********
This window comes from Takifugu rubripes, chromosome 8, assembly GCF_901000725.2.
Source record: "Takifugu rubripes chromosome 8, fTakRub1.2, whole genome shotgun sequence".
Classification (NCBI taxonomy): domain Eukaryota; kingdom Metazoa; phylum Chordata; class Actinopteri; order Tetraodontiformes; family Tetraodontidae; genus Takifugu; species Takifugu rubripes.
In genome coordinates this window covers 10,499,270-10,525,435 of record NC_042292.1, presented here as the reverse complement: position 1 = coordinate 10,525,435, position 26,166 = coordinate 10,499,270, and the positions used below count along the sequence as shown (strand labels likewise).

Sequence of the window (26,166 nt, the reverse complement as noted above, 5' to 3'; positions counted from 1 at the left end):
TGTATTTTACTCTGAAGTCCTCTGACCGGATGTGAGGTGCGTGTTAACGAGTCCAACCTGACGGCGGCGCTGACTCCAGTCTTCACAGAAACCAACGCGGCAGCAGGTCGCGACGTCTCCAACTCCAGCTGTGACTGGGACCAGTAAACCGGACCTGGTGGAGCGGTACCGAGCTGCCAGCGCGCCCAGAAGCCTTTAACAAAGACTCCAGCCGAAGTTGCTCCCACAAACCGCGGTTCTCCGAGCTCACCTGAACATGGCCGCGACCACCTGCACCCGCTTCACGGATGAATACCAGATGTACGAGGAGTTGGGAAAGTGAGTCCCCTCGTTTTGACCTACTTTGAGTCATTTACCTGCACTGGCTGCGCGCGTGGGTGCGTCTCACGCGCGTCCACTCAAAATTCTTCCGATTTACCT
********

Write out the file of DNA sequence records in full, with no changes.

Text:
This window comes from Takifugu rubripes, chromosome 8, assembly GCF_901000725.2.
Source record: "Takifugu rubripes chromosome 8, fTakRub1.2, whole genome shotgun sequence".
Classification (NCBI taxonomy): domain Eukaryota; kingdom Metazoa; phylum Chordata; class Actinopteri; order Tetraodontiformes; family Tetraodontidae; genus Takifugu; species Takifugu rubripes.
In genome coordinates this window covers 10,499,270-10,525,435 of record NC_042292.1, presented here as the reverse complement: position 1 = coordinate 10,525,435, position 26,166 = coordinate 10,499,270, and the positions used below count along the sequence as shown (strand labels likewise).

Sequence of the window (26,166 nt, the reverse complement as noted above, 5' to 3'; positions counted from 1 at the left end):
TGTATTTTACTCTGAAGTCCTCTGACCGGATGTGAGGTGCGTGTTAACGAGTCCAACCTGACGGCGGCGCTGACTCCAGTCTTCACAGAAACCAACGCGGCAGCAGGTCGCGACGTCTCCAACTCCAGCTGTGACTGGGACCAGTAAACCGGACCTGGTGGAGCGGTACCGAGCTGCCAGCGCGCCCAGAAGCCTTTAACAAAGACTCCAGCCGAAGTTGCTCCCACAAACCGCGGTTCTCCGAGCTCACCTGAACATGGCCGCGACCACCTGCACCCGCTTCACGGATGAATACCAGATGTACGAGGAGTTGGGAAAGTGAGTCCCCTCGTTTTGACCTACTTTGAGTCATTTACCTGCACTGGCTGCGCGCGTGGGTGCGTCTCACGCGCGTCCACTCAAAATTCTTCCGATTTACCT